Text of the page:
With physical inactivity now recognised as a major health problem, the CSP North East regional network’s seminar Innovation in Exercise aimed to help members tackle the issue.
At the CSP North East regional network’s seminar in Newcastle on 16 May Edward Kunonga tells physios they're the best placed to lead on exercise. Photos: Helen Robson
Edward Kunonga, a physiotherapist who is director of public health with Middlesbrough Council and Redcar and Cleveland Council, said physios should be taking the lead in improving the health and wellbeing of people by helping them be more active.
He told 130 delegates on 16 May: ‘If you heard that there is a new drug with no linked side effects which can be used for both treatment and rehabilitation, it would be regarded as a miracle cure. It is called exercise. And who is best placed to lead on this agenda? We are. If we don’t do it, someone else will and we can do it better.’
Inactivity is the new smoking, he said, and he has been working on a physical activity plan for the whole of Middlesbrough, which is one of the 20 per cent most deprived areas in England.
It will be used for prevention, prehabilitation, rehabilitation, early intervention, as treatment and also working with those that plan the environment, with GPs and schools to reach people of all ages.
Kenny Butler, head of health and wellbeing development at UK Active, pictured below, led a session on how physiotherapy can lead the change to embed physical activity into the management of long-term conditions. He said changing behaviour is the key and told delegates they are in a good position to help that change and raise the bar during the inactivity crisis.
He said there should be a conversation about activity during patient appointments and workplace sessions. He is also pushing for activity information to be printed on the back of prescriptions.
Sean Ledger, teaching fellow in physiotherapy and rehabilitation science at Keele University presented a session on cystic fibrosis and exercise interventions. While working with children with CF at Great Ormond Street hospital, with a focus on maintaining lung function, he discovered through a survey that the children hated physios, so he wore a tracksuit in a disguise as a personal trainer. Their biggest motivation was to ‘feel normal’. In a study with 16 of the sickest patients, a year of exercise improved fitness by varying degrees.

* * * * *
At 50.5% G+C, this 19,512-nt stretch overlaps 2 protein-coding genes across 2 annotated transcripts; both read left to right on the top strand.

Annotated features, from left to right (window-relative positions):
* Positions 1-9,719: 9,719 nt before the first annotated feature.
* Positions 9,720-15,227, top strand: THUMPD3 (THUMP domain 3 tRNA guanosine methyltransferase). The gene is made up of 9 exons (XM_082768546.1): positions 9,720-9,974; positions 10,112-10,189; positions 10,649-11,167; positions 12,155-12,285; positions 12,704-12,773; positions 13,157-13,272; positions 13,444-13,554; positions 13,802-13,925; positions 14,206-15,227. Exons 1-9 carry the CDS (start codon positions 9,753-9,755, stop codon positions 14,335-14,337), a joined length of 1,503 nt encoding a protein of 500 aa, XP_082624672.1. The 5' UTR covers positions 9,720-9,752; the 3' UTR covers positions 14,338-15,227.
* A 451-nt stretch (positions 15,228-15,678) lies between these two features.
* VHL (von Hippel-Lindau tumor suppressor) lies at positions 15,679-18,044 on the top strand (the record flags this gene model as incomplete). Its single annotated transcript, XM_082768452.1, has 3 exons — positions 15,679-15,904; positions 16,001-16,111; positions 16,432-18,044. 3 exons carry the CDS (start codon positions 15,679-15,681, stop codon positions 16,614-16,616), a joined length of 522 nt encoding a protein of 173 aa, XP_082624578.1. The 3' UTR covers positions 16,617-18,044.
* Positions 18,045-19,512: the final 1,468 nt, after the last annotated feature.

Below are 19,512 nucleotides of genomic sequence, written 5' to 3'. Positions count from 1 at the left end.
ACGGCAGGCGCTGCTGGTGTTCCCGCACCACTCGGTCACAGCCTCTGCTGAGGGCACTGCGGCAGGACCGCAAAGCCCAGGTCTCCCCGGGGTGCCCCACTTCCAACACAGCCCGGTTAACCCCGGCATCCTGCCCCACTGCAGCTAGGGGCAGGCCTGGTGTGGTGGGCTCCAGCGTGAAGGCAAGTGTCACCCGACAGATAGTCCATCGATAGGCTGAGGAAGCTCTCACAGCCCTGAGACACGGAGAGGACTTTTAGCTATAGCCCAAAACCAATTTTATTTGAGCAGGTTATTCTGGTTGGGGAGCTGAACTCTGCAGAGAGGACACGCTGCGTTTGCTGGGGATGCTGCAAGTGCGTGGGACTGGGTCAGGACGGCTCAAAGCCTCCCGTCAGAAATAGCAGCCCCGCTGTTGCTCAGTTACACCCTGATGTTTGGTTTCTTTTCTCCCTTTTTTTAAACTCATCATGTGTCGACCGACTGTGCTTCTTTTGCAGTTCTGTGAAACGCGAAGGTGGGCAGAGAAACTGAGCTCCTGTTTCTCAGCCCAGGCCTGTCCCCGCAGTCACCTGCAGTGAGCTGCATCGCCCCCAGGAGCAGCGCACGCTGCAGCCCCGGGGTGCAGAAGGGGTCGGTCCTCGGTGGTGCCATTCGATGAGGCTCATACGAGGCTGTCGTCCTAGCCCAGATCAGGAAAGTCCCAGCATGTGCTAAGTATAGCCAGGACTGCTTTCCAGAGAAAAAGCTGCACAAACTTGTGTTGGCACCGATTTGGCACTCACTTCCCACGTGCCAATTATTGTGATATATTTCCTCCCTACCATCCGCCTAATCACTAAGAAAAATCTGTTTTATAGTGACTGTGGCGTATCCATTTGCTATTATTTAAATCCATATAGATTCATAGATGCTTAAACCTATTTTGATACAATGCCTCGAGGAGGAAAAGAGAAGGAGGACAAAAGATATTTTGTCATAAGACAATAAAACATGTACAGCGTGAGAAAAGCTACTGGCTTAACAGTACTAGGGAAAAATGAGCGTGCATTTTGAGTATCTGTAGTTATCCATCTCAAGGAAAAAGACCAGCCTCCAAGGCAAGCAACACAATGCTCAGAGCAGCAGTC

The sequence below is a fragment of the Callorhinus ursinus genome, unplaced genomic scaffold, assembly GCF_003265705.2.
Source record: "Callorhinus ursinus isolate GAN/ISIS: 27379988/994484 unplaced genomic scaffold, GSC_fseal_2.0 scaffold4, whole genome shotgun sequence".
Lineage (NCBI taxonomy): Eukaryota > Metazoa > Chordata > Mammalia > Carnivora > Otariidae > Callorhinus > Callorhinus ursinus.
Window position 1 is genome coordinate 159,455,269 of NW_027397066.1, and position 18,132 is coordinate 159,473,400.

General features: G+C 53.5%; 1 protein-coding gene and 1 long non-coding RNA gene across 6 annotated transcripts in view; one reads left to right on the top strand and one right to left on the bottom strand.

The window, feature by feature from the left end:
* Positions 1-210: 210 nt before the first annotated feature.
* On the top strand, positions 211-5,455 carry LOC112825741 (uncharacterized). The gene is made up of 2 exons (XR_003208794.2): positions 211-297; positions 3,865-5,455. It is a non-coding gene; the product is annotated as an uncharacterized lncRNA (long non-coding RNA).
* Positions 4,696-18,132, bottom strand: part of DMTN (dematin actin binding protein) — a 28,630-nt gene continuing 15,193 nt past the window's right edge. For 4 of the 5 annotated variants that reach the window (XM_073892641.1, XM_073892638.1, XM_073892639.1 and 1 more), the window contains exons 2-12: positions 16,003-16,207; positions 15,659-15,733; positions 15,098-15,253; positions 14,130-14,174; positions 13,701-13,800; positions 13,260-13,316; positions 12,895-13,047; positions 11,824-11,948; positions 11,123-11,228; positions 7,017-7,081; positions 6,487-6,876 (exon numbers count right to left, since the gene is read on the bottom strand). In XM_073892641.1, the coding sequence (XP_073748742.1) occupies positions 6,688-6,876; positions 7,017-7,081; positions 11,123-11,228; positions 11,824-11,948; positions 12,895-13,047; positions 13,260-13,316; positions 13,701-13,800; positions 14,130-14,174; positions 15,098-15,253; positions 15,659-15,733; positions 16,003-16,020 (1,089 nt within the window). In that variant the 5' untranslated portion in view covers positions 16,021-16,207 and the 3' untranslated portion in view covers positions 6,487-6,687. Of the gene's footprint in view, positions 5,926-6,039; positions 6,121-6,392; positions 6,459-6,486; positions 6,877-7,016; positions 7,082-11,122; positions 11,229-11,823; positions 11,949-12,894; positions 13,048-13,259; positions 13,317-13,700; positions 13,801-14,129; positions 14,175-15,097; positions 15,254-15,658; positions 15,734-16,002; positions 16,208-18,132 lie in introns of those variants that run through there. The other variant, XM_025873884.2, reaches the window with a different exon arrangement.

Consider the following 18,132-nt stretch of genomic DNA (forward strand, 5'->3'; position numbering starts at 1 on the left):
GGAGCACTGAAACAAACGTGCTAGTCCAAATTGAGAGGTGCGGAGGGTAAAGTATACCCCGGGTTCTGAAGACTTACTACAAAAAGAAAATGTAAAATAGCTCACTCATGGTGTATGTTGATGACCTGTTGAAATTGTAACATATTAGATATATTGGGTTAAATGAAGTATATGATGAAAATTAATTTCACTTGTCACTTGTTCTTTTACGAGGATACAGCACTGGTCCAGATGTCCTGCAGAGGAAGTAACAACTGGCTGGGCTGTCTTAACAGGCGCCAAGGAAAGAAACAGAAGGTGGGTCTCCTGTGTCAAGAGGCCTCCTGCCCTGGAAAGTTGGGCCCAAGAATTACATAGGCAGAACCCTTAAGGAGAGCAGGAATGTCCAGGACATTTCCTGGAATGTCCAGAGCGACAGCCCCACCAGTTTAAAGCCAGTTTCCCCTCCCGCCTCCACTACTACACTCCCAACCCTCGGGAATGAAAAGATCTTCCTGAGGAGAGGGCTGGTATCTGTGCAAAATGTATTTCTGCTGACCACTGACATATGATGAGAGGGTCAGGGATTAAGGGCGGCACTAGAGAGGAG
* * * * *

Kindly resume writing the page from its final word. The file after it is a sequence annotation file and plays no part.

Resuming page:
Sarah Moore of Newcastle University is studying exercise following stroke. She assessed physical activity and sedentary behaviour after stroke using a portable multi sensor, as there was a gap in the evidence. Her aim is to change the long-term policy for stroke and ensure everyone can access a physical activity programme.
Rebecca Shea, who recently featured in Frontline, spoke about her pool-based pulmonary rehab service in South Tees. She ran a pilot programme using exercises and weights and had a 100 per cent turn out. She now has three groups running and patient satisfaction scores highly, as do the fitness outcomes. She plans to extend this work to other trusts and the private sector.
And Rob Tyer of Connect Health gave tips on strength and musculoskeletal conditioning. He advised finding out what the person wants to achieve and identify their goals, adding that you can have the best rehab programme in the world, but it doesn’t work unless you can get the person to adhere.
The sessions were held as the CSP’s Love activity, hate exercise? campaign is launched with the aim of enabling physios to get patients and the public more active. Catherine Chappell, the CSP’s campaigns and regional engagement officer urged everyone to sign up online at www.csp.org.uk/activity
A selection of presentations from the event are available online. Visit Twitter and search for #cspnortheastexercise to see comments and photos from the event and view the film footage of the presentations on the @CSPNorthEast Twitter feed.
The network is hosting another full-day event based around evidence in practice on 14 November.
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